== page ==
This week, two major decisions, one each by the Reserve Bank of India and the Central government lifted the investor sentiment around public sector banks that have been under stress for some time now. While several state-owned banks announced big losses and a spike in their non-performing assets in the quarters ended December 2015 and March 2016 and their share prices had hit 52-week lows in February, experts say that the decisions by the regulator and the government displays their resolve and determination to bring the banks back on track.
There is a sense in the market that along with restoring investor confidence in PSBs, the move may also create long-term gains for investors who may invest in the banks to take advantage of the ruling low valuations and potential gains from policy decisions.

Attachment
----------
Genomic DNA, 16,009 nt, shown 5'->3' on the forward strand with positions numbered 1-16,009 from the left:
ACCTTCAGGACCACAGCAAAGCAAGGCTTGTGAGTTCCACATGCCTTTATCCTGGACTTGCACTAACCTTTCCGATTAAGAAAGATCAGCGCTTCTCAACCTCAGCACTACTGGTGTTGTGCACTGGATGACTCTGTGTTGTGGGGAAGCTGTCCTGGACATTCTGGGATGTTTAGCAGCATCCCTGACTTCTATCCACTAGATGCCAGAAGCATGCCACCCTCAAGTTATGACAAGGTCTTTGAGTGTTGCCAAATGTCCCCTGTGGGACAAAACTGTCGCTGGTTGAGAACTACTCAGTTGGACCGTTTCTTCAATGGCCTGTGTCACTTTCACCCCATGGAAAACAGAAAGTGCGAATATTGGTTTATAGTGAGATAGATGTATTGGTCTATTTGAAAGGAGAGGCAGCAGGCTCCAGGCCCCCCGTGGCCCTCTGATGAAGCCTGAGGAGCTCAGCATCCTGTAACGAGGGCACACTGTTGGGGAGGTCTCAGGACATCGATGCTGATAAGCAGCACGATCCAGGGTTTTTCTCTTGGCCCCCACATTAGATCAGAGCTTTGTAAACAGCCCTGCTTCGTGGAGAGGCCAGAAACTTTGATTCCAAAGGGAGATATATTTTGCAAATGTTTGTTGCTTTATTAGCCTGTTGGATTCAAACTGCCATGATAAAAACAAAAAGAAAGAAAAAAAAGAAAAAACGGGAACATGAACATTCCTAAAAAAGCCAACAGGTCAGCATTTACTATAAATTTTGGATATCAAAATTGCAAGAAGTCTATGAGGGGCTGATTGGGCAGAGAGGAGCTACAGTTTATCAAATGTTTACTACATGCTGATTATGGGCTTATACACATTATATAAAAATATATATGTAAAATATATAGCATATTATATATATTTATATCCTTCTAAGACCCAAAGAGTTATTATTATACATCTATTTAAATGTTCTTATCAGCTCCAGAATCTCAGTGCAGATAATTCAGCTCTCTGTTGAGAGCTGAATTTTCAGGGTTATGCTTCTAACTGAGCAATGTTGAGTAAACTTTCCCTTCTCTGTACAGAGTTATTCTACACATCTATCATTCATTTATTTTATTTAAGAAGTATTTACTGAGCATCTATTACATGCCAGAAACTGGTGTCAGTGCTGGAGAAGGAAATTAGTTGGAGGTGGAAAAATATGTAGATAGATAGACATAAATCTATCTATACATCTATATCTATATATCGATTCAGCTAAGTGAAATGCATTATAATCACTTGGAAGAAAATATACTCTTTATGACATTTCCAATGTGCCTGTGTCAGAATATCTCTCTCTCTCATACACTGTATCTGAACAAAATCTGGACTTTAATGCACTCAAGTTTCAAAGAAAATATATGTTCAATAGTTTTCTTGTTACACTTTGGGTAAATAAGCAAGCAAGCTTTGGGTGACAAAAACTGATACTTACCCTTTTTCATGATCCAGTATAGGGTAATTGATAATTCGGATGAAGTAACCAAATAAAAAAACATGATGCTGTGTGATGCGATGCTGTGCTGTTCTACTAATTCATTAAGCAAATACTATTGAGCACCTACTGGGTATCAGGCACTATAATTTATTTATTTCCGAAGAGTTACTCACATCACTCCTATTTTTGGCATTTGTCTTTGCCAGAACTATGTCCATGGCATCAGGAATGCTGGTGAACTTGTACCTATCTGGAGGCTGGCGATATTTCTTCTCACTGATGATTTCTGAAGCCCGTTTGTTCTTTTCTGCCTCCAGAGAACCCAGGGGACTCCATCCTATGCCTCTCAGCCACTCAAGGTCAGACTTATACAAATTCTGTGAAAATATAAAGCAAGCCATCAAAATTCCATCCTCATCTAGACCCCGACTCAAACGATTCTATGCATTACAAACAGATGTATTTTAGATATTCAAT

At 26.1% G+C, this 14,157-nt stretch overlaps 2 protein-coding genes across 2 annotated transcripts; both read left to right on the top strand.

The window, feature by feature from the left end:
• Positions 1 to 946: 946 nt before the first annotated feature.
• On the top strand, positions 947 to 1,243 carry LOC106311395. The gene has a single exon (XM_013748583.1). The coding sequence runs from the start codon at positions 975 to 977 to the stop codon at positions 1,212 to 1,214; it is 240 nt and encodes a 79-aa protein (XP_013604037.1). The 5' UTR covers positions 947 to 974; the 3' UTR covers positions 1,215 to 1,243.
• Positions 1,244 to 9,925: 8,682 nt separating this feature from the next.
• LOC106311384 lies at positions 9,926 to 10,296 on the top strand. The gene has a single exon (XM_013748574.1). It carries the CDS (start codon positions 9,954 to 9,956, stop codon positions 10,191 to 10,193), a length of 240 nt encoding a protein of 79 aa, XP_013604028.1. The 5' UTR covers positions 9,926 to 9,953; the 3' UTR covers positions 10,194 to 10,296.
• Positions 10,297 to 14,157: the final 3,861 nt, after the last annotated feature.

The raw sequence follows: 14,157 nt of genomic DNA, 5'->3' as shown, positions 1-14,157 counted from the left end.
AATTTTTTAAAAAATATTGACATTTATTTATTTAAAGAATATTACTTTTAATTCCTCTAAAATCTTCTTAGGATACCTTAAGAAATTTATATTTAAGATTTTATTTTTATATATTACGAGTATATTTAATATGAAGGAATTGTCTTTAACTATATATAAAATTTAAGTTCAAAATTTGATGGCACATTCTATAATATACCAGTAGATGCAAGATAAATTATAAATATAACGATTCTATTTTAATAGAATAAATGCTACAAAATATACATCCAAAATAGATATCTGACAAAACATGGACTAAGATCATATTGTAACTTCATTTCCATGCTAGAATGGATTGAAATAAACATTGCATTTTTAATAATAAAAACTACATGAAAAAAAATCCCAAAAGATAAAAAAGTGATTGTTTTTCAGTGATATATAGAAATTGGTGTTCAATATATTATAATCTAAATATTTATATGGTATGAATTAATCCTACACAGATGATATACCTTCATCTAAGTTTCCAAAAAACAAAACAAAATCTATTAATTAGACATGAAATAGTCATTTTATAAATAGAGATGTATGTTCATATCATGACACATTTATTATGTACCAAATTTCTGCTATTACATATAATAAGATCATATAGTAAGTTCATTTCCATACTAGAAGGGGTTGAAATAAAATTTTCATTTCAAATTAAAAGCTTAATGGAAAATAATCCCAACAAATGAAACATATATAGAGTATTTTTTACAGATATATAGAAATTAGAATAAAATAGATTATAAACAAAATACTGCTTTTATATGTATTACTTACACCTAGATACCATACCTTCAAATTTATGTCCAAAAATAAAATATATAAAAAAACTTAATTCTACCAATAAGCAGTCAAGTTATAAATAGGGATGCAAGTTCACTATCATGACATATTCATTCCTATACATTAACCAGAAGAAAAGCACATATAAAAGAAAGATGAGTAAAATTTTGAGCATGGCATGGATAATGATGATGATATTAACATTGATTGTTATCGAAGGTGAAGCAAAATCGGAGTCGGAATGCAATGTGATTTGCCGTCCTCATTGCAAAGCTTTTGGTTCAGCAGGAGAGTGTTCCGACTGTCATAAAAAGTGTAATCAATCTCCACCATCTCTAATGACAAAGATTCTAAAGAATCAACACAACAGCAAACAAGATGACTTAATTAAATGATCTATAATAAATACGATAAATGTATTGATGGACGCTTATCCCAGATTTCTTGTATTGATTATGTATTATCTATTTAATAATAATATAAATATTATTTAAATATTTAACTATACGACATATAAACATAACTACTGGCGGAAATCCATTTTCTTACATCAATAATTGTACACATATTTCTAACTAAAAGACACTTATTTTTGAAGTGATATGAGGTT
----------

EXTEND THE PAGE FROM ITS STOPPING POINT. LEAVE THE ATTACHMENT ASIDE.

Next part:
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RBI’s Scheme for Sustainable Structuring of Stressed Assets (S4A) is being seen by many as a much better plan to bring stressed companies back on track and also improve the health of the public sector lenders. Centre’s decision to merge subsidiaries of State Bank of India with the parent is also seen as a proof of the government’s resolve to consolidate public sector banks and have few large banks.
The decisions have led to a sharp rise in share price of public sector banks. Over the last three trading sessions, while the Sensex at the Bombay Stock Exchange has gone up only by 0.5 per cent, the PSU Bank ETF has seen a 7.2 per cent jump in its net asset value.
“While talks of merger of SBI and its subsidiaries has been going on for a long time now, the government’s decision on Wednesday reveals their determination to move forward and fix things one by one.
I think that the next move will be to consolidate the remaining public sector banks,” said Raamdeo Agrawal, joint MD, Motilal Oswal Financial Services.
The two major decisions